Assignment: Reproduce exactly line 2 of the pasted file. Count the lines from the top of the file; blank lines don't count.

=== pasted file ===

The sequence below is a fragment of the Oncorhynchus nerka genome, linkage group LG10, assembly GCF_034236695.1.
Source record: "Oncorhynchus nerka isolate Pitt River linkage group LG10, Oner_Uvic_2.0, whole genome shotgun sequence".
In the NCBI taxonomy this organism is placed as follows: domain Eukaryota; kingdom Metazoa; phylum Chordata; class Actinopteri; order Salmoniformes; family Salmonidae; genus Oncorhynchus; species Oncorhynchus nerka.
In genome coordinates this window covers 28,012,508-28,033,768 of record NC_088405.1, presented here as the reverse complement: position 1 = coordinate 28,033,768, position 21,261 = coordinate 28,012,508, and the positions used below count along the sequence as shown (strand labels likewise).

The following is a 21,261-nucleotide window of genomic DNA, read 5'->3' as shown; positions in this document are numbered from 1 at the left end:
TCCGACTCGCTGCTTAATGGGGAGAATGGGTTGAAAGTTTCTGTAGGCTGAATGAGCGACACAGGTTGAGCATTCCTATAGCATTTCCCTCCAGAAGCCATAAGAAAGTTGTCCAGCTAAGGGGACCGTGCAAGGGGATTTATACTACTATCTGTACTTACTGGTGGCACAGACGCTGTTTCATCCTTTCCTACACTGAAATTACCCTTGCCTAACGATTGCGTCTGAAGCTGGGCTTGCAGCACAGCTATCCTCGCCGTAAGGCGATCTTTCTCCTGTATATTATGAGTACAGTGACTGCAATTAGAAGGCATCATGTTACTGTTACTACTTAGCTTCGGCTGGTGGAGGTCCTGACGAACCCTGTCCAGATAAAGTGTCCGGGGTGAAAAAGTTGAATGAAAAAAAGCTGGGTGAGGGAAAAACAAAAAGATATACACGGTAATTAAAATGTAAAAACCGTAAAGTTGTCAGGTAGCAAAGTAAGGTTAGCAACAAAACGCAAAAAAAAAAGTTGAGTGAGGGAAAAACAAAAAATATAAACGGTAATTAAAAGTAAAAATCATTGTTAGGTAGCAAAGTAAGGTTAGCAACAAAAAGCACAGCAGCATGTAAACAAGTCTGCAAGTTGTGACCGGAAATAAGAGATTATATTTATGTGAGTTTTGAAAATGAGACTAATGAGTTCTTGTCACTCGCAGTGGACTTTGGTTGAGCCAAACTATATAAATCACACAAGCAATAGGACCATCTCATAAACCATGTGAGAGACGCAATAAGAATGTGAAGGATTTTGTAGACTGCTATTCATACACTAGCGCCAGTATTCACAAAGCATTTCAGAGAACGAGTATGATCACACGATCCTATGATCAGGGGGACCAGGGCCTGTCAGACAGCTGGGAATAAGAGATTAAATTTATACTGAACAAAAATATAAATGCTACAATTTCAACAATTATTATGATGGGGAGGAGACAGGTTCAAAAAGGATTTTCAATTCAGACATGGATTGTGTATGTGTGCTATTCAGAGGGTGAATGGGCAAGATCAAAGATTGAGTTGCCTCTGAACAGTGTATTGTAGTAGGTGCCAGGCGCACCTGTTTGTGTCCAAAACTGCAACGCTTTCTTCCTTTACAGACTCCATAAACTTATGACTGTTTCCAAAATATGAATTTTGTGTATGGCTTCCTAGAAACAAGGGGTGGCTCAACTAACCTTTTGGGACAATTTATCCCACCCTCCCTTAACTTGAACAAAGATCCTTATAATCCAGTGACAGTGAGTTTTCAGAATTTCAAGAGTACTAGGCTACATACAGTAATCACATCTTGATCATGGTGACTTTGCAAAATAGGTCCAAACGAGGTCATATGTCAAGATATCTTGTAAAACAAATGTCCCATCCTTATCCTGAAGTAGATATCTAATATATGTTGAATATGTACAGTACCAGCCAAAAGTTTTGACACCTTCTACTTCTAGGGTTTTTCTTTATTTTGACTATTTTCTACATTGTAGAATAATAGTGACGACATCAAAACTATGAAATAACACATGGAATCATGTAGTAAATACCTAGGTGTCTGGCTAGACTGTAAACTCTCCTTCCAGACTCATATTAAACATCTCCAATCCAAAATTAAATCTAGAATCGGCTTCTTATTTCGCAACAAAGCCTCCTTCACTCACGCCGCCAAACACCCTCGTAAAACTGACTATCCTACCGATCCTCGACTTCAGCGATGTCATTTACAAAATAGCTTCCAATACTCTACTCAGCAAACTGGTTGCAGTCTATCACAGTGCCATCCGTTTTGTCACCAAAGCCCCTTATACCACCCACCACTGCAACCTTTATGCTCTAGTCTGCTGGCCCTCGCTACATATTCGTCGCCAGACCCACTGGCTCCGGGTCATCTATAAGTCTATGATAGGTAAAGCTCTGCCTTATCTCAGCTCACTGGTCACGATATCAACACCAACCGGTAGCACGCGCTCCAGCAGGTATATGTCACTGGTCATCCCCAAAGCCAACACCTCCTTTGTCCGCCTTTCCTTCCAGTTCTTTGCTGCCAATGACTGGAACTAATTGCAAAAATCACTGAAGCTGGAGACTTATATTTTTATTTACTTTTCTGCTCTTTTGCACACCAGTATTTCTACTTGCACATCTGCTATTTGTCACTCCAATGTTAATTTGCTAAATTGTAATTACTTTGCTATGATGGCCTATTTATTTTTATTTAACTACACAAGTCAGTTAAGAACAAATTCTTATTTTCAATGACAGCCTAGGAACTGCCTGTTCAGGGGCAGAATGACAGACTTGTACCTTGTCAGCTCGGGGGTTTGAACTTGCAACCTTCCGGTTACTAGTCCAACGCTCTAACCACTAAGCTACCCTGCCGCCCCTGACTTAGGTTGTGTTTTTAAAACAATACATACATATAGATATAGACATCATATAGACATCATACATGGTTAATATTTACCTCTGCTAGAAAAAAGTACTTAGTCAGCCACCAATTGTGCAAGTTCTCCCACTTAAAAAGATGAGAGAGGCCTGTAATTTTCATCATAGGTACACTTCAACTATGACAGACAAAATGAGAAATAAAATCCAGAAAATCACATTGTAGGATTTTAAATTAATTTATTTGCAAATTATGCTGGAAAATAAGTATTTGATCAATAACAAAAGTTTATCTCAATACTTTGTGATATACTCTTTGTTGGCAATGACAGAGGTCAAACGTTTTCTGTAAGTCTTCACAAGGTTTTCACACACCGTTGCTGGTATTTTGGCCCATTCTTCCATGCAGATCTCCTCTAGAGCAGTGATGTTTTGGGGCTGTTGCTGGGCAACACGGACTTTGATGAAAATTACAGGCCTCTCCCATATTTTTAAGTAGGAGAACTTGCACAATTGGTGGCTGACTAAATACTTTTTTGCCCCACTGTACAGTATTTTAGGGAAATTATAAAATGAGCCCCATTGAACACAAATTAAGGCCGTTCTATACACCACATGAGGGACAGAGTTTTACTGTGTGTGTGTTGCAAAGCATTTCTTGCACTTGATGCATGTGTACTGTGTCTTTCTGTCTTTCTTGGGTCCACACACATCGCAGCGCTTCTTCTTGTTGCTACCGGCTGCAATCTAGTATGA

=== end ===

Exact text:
Source record: "Oncorhynchus nerka isolate Pitt River linkage group LG10, Oner_Uvic_2.0, whole genome shotgun sequence".